Product title: Aglaonema – The Cultivar Plant
Product title: Aglaonema – The Cultivar Plant
The world is super busy. So are we, running after work, kids, money, health, round the clock. So, each one of us find different, unique and separate ways to keep ourselves calm, attain peace, refrain ourselves from all the chaotic mind games. One good idea is do gardening and the best thing is go for some indoor plants too.
- Indoor plants are the perfect styling element for home
- They help to reduce carbon dioxide levels and some harmful pollutants
- They prevent air from drying out and increase humidity
- They create a calm environment
What to choose?
We have lots of choices for indoor plants. One notable variety of plant is Aglaonema which grows in vibrant and colourful foliages and also looks stunning with attractive flowers.
Aglaonema (Aglaonema commutatum) is an evergreen herbaceous flowering plant of the genus Aglaonema in the family Araceae. Aglaonemas are also commonly known as Chinese evergreen. Chinese evergreens have been first cultivated in China and are kept indoors for good fortune.
How to grow?
Aglaonema is considered one of the easiest house plants to grow, it is rather versatile, as it can be grown in pretty much the darkest, driest conditions and it will still flourish beautifully. It can go weeks without watering and be limited in light exposure and it will continue to thrive. So, even if you go on trips for few days, no worries.
In rainforests these plants grow beneath the leaf canopy. That means in natural space it receives indirect sunlight. These plants can do well in very low light conditions. However, if the plant is exposed to direct sunlight, it will scorch the leaves.
The best temperatures for your aglaonema plant are 65-80 degrees F. Warm and humid conditions help the plant to survive. The aglaonema may be damaged if they are placed in areas that will experience extreme temperature changes like near heaters, windows that receive a lot of sun or cold breeze, and air conditioners.
Aglaonema has very low watering demands, as it can tolerate moderately dry and moist soil. The soil you plant it in should hold enough water for it to remain lightly moist for a long time, but it should also easily drain off excess water to prevent the dangers of waterlogging, which could cause root rot.
How big it can grow?
The Aglaonema plant can grow up to 2 feet tall and wide, growing 8-inch long leaves with a 4-inch wind span. These types of plants tend to grow at a slower rate so it will take a few years for them to reach their full growth potential under any climate conditions.
If the pot size is an issue because the pot you have appears to be too small, trimming the plant regularly can limit its growth so you decide how large it grows.
When do they bloom?
They all have large, narrow, and glossy oval leaves on short stems, and flowers (on older plants) that bloom in spring or summer. Darker green varieties grow in near shade and the variegated varieties grow in bit more light conditions.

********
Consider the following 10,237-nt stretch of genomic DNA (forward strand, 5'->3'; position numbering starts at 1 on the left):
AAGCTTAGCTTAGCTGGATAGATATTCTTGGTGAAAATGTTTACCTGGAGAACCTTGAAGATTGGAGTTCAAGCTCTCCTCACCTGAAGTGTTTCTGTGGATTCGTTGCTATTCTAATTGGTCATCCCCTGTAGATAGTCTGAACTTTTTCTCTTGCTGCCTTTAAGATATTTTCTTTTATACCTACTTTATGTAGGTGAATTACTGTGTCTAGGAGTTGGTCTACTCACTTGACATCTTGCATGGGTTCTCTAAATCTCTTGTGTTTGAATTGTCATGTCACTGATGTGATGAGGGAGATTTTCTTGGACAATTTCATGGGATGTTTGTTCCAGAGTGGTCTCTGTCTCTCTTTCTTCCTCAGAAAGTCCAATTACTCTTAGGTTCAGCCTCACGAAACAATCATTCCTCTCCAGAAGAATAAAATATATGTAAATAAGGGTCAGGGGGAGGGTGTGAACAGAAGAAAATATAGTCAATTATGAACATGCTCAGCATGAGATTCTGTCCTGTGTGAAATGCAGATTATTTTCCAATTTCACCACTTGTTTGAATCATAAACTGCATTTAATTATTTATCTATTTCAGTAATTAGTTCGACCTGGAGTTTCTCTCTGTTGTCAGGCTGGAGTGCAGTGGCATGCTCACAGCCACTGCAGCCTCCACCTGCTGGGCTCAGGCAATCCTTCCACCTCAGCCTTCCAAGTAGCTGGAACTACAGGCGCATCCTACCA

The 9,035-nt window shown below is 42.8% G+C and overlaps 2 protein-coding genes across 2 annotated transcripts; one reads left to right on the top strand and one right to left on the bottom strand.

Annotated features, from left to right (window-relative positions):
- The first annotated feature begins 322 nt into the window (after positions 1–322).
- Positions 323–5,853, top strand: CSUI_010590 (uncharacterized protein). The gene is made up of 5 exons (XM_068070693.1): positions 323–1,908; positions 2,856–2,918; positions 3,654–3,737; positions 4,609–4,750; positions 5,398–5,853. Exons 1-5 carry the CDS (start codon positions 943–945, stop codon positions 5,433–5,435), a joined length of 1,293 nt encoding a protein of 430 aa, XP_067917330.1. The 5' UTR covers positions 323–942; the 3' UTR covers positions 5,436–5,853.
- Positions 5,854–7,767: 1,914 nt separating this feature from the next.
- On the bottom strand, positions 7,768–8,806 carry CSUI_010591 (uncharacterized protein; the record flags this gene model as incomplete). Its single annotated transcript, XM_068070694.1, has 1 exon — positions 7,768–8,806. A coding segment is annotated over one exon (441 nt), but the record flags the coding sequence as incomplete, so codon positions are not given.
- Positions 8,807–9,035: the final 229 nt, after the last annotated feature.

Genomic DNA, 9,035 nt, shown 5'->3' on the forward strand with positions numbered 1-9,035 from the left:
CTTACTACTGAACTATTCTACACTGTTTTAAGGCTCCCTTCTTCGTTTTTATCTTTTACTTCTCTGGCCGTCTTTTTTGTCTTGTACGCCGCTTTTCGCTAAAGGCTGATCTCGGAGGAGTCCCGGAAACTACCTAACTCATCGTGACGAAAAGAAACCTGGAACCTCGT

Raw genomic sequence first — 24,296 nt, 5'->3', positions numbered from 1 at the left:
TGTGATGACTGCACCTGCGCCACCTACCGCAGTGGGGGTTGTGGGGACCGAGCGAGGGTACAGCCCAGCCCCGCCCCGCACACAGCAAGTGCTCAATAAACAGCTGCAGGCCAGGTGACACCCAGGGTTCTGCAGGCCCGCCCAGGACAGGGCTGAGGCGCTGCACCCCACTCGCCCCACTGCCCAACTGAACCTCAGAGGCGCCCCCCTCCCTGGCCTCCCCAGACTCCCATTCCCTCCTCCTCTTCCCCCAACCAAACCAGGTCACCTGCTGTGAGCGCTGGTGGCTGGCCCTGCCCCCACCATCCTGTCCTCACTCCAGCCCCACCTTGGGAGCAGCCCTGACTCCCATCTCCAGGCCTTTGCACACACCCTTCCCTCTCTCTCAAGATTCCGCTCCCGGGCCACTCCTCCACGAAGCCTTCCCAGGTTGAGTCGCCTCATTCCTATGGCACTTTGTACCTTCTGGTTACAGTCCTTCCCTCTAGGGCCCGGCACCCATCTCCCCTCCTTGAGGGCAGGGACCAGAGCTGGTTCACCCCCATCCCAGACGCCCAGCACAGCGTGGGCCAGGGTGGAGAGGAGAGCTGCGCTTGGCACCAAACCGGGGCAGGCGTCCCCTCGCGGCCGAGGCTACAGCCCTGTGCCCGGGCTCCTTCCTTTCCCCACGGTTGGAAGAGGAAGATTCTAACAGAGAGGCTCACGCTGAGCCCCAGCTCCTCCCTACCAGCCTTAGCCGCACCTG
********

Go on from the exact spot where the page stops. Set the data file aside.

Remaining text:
Common Aglaonema Pests and Diseases:
Aglaonema pest and disease symptoms include leaf discoloration, brown or yellow spots, and wilting.
- Fungal leaf spot may show up on your plant as either anthracnose (if brown, round spots with a yellow ring is seen) or myrothecium (If brownish-grey areas on the plant’s margins or leaf tips is seen) leaf spot.
- Bacterial leaf spot is another issue, if the spots on the plant’s leaves grow larger and take on irregular shapes, or if they turn dark brown, black, or tan.
- Mildew and root rot can also affect the aglaonema plant. Mildew, which is a result of too much moisture in the air makes the leaves appear fuzzy with white growth on the upper side of the leaves. Root rot, which is a result of overwatering, shows up as discoloured, mushy, and rotting roots. Both of these issues are a result of excess water or humidity.
- Tiny pests like Aphids, mealybugs, and whiteflies, Scale insects, Spider mites, microscopic worms called nematodes damage the plants leaves, stems or roots.
- Horticultural and canola oils, insecticidal soap are effective pesticides for Chinese evergreen plants.
- Using neem oil or pyrethrin products works well as a preventative measure that repels and disrupts the life cycle of insects infesting your plants
- Using stem cuttings is the most popular and the easiest way to propagate these plants by a beginner. Choose an old plant stem or new shoot with few leaves and plant them in a new soil and place the pot under room temperature and under indirect sunlight. Expect new shoots to emerge from cuttings in about 25 to 45 days.
- Use fresh seeds and spread them on prepared seed germination soil mix or coco-peat mix. It takes up to 45 or even 60 days for seeds to germinate.
- Using root cuttings is the safest method for assuring success, but to be done carefully. A plant is separated from the mother plant with roots and planted in a new container and kept in indirect sunlight. The new plant should build its own roots quickly, in about 5 to 10 days.
- Using tissue culture method of propagation is ideal for situations in which you need to produce large number of Aglaonema seedlings in quick time for mass production. New seedlings are produced using a small part of the original plant, such as root, stem, or leaves using tissue culture in a lab type environment. Seedlings are later slowly introduced to natural weather conditions. Plants tend to go slowly in this process, but it is still the most effective way to produce a large number of strong plants.
The Aglaonema is prized for its exquisitely beautiful leaves. The colour and shape of the leaves vary greatly depending on the species and cultivars, and their variety will be a treat for any plant enthusiast.